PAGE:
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For the week of April 11 through April 17, 2001

Hailey woman sentenced in embezzlement case

Express Staff Writer

Former Hailey Cemetery Maintenance District secretary Donna Rae Murphy was sentenced Monday in Fifth District Court to serve from one to five years in state prison.

Murphy was charged in October with 64 felony counts of grand theft and forgery involving the theft of $57,935 from the district. The thefts occurred between October 1998 and July 2000.

Murphy, 64, pleaded guilty in December to an amended information of two counts of grand theft and two of forgery involving two checks, one for $2,000 and the other for $2,500. As part of the agreement with the Blaine County Prosecuting Attorneyís office, she promised to pay restitution for the full $57,935.

Despite the agreement, Fifth District Judge James May stated during a hearing at the Hailey courthouse on Monday that he considered a prison sentence appropriate. He sentenced Murphy to five years in state prison, with one year fixed, and ordered that she pay $42,935 restitution.

May called reaching a sentencing decision in the case "difficult," but discussed several factors influencing himóMurphyís inability to give any detailed account of how the embezzled funds were spent, her probable inability to repay the money and the length of time she engaged in the thefts.

"I donít know what I did with the money," Murphy told the court. "It must have gone toward bills. I have nothing to show for it."

Her attorney, Jennifer Haemmerle, said the money went to pay medical bills. Murphy reported that she suffers from epilepsy and heart problems.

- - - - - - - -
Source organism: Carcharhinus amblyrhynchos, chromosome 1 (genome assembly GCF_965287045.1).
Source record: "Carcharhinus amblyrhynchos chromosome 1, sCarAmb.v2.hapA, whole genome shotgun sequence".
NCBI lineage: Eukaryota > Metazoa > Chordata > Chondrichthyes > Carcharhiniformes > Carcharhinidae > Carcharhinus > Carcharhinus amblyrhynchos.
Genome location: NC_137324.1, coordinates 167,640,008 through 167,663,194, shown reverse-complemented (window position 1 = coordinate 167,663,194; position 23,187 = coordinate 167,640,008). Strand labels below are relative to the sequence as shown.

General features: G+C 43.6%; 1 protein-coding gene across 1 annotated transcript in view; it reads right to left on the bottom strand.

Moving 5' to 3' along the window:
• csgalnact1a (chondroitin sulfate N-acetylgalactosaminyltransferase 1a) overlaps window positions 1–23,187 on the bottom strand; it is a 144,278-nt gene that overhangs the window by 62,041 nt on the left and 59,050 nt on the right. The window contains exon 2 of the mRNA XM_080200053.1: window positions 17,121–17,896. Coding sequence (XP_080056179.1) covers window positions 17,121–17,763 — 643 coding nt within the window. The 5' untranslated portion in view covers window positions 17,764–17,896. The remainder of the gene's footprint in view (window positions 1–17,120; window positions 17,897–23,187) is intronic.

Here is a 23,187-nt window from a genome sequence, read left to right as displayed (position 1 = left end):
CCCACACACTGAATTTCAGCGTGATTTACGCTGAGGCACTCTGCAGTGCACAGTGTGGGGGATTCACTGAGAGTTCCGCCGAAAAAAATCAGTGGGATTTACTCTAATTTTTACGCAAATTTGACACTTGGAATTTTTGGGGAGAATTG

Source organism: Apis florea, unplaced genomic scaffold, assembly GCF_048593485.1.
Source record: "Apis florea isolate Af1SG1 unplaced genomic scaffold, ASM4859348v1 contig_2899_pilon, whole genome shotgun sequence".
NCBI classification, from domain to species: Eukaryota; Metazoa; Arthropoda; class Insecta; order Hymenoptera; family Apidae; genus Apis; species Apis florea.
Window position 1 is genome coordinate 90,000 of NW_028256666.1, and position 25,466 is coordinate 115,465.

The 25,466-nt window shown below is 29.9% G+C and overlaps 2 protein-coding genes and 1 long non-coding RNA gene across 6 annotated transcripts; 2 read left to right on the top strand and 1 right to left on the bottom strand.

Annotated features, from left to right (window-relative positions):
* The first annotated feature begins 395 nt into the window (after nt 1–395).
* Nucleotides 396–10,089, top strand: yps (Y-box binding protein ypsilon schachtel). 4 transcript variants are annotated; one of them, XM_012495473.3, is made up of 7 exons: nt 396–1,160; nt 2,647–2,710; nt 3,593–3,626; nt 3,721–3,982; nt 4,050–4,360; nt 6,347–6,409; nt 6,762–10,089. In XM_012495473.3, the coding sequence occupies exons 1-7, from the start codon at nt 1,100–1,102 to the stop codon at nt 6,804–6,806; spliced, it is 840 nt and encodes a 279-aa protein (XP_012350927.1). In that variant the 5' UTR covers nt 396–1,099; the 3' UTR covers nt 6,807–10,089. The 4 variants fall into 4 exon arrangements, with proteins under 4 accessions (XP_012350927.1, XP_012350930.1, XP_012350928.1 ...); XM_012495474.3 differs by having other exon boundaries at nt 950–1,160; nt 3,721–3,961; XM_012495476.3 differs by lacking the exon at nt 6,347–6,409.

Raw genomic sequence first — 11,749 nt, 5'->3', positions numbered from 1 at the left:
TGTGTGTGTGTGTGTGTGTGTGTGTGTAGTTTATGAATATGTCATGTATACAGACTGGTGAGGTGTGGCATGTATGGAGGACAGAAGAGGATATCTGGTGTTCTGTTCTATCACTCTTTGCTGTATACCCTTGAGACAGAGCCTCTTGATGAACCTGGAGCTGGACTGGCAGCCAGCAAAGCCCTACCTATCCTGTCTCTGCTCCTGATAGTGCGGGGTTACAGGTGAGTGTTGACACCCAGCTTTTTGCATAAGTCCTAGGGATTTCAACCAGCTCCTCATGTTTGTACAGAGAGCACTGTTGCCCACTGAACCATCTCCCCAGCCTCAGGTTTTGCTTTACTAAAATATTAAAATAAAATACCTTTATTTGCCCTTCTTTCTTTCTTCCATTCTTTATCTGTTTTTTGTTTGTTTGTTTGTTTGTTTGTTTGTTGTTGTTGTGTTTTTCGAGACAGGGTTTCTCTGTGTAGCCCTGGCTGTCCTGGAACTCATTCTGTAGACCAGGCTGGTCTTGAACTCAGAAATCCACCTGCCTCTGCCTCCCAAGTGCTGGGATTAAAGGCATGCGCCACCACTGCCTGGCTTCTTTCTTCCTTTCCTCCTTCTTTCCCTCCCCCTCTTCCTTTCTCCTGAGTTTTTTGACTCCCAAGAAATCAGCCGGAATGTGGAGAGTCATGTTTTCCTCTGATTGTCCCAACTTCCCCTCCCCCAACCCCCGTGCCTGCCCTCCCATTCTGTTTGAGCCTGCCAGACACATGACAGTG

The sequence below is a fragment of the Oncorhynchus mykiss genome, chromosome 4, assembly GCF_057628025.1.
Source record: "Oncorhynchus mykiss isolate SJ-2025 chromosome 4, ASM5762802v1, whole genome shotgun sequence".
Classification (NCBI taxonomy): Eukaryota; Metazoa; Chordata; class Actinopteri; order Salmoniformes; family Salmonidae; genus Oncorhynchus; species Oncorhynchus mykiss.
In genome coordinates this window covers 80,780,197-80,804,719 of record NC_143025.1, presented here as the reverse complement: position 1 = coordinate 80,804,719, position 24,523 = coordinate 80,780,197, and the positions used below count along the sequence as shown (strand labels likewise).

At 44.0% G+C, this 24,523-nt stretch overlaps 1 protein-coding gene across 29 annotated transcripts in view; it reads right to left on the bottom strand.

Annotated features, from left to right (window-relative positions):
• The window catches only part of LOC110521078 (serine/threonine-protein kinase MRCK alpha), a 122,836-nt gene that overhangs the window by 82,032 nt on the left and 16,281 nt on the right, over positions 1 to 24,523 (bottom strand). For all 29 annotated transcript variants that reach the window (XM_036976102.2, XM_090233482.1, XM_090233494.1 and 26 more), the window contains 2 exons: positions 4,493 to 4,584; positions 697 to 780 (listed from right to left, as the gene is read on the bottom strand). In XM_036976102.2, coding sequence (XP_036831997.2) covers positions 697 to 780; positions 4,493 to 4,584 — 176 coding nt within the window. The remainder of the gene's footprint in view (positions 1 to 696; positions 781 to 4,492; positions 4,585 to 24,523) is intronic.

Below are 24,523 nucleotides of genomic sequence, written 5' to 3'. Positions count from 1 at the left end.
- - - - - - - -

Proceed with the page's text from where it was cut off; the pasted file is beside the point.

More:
"Certainly if there were medical bills paid, records could have been found," May said in response. "Itís stretching my credulity to believe that knowing enough to forge the checks and how to get them cashed, she canít remember where it went."

May also expressed skepticism that Murphy would ever be able to repay any significant amount of the money from her income of $528 a month from Social Security. Even Murphyís attorney, Jennifer Haemmerle, acknowledged that "you canít get blood from a turnip."

She suggested a payment plan of $25 or $50 a month over a seven-year probation period.

"Twenty-five or fifty dollars a month wonít even cover interest over the payment schedule," May said.

Board treasurer Kathleen Lovell testified Monday that even though checks forged by Murphy had been uncovered only as far back as October 1998, board members believe her thefts began much earlier. She said Murphy had been employed as clerk since 1993.

Lovell said she found checks made out to Murphy and forged with the signatures of board members when she began drawing up a year 2001 budget last summer. She said that after requesting the districtís books from Murphy, "she finally admitted to me that she had no books." Instead, Lovell said, she delivered three boxes of loose papers from her home in Richfield.

"It was just a total mess," she said.

Haemmerle presented evidence that Murphy had secretly repaid $15,000 to the districtís account before she was caught. May therefore deducted that amount from the $57,935 that Murphy was charged with stealing when computing her restitution payment.

In an interview, county Prosecuting Attorney Jim Thomas said the state parole board typically considers an inmateís plan to make restitution when making its parole decisions.

"However, if a person simply canít, itís my experience that thatís not going to be the sole reason theyíre left in to do all their time," Thomas said.

Haemmerle acknowledged to the court that full restitution is unlikely.

"More likely than not, your honor, Mrs. Murphy is probably going to be dead before restitution is paid out. Iím certainly not anticipating that Mrs. Murphy will be dying shortly, but her health is not good."



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